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Lowlow

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  1. Yeah, well, some of us don't see it that way. The only thing I see in your post I can agree with at all is fighting usury, but our solution is 180 degrees from yours. The way to fight usury is to have a country full of strong, independent individuals who are all well educated in the dangers of taking on too much debt, who are cautious when approached by lenders, who have self-control when it comes to purchasing, are educated in basic household finance, are strong in their convictions that the government should not take on unsustainable amounts of debt to finance itself (and especially not to hand out money to the masses), that people should be savers who put away resources for a rainy day, that people should be vigilant and "be prepared" for the worst, etc. But I will always debate against forcing policies on people "for their own good" such as those in rhetorical capital-"S" Socialism and communism (and not so rhetorical in some cases ... some of this stuff is becoming policy). These cynical philosophies all come at the problem with centralized solutions under the assumption that the common man is too stupid to take care of himself. Modern leftism in the United States is one of the most racists philosophies out there, it presupposes in modern times that certain groups of people are so devoid of morals that they can't be expected to obey laws because of their upbringing, can't take advantage of the opportunities available to everyone in the country to better themselves, can't start businesses because of "systemic oppression", and all the other buzzwords of the modern left, and I reject all of that in its entirety. I was once what might have been considered to be a leftist when I was young, and my positions haven't radically changed ... I still believe in individual freedom, individual responsibility, the expansive mind, anti-authoritarianism, individual rights, and I have very liberal leanings on a variety of policies from free speech to due process, all products of the Enlightenment, and all championed by 1960's counter-culture and the human potentiality movement .... yet now, somehow, I find that after a lifetime of basically not moving politically I'm suddenly allied not with the left, but with the right ... with the people being labeled Nazi's, fascists, etc, because the left has abandoned its principled stand on a variety of issues I feel are important and started censoring speech, dehumanizing everyone they disagree with, championing authoritarianism, supporting racism and segregation, and using fascist tactics to advance their agenda.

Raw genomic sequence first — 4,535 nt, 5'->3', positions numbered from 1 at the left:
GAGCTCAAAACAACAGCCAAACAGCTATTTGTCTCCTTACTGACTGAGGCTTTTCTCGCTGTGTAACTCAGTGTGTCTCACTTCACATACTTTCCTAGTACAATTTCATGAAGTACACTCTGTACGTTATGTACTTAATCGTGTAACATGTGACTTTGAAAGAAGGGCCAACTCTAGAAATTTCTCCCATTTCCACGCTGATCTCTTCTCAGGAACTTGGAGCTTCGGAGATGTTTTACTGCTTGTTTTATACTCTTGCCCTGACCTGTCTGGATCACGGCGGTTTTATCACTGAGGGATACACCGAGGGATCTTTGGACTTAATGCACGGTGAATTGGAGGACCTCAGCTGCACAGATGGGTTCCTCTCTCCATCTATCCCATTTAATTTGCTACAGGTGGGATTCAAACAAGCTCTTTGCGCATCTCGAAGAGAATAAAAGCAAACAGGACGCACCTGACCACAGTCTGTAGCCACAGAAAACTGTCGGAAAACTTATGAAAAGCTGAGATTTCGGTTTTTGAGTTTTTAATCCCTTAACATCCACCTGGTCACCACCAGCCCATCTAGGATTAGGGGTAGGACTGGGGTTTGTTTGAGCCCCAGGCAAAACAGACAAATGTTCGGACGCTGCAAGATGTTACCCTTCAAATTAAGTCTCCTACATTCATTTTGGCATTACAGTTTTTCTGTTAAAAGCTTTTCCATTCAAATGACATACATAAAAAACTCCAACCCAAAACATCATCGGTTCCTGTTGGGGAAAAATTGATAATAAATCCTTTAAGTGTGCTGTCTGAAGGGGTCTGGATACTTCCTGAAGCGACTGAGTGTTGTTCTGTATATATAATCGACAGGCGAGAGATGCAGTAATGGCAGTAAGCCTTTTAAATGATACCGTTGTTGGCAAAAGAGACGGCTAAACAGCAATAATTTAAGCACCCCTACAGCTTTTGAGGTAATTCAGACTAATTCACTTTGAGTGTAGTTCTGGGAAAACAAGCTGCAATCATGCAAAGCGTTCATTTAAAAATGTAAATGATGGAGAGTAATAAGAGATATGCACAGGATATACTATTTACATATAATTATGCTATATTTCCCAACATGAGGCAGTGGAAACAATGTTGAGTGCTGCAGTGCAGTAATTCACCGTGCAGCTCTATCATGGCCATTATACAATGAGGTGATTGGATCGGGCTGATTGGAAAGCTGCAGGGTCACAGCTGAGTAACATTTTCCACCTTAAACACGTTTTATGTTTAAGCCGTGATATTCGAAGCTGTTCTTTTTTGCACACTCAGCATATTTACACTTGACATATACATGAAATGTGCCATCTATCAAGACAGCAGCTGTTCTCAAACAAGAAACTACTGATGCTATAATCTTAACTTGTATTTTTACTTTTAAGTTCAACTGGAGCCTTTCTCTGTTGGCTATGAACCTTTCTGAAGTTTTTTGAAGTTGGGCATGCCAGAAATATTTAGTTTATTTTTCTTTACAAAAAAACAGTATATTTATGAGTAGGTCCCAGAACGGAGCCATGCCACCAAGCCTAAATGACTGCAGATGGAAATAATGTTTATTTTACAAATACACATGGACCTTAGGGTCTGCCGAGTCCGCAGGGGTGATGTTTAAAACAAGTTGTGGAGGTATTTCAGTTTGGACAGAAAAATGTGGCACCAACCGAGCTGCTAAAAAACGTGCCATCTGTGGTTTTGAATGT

2. Oh, your generation has seen plenty of communism ... it's just that now a lot of you are championing it after a lifetime of "education". In the United States people are proposing "reforms" that we used to laugh about when I was young, except nobody is laughing now because it is all too real. The latest poll I've seen is 40% of Americans now support some form of socialism (in the American sense of the word, not the UK/EU sense) .. and I'm not saying that to equate small-"S" socialism with communism, but rather to show that there has been a radical departure of the left AND the right from the "center", there is now a giant chasm between the peoples of the U.S. that wasn't there during the cold war on the very policies and rhetoric that were at the heart of the cold war.
  3. Some day the people on the remain side who refused to support May's proposals may look back with some regret, she may have been their last, best hope for an EU compromise. I think the same thing about Trump's infrastructure and immigration proposals ... some day the left in the United States might look back at Trump as "the good ole days ..." that they didn't take advantage of when they had the chance.
  4. You can't be too hard on older people. Young people weren't around for the cold war, they have no idea what it was like to be under constant threat of nuclear war, it shaped two generations of people. It's easy for young people to think it is silly, or worse, to think it didn't even happen, or that the fear was unwarranted ..
  5. This is funny ... https://www.youtube.com/watch?v=yGL-XJPuCuo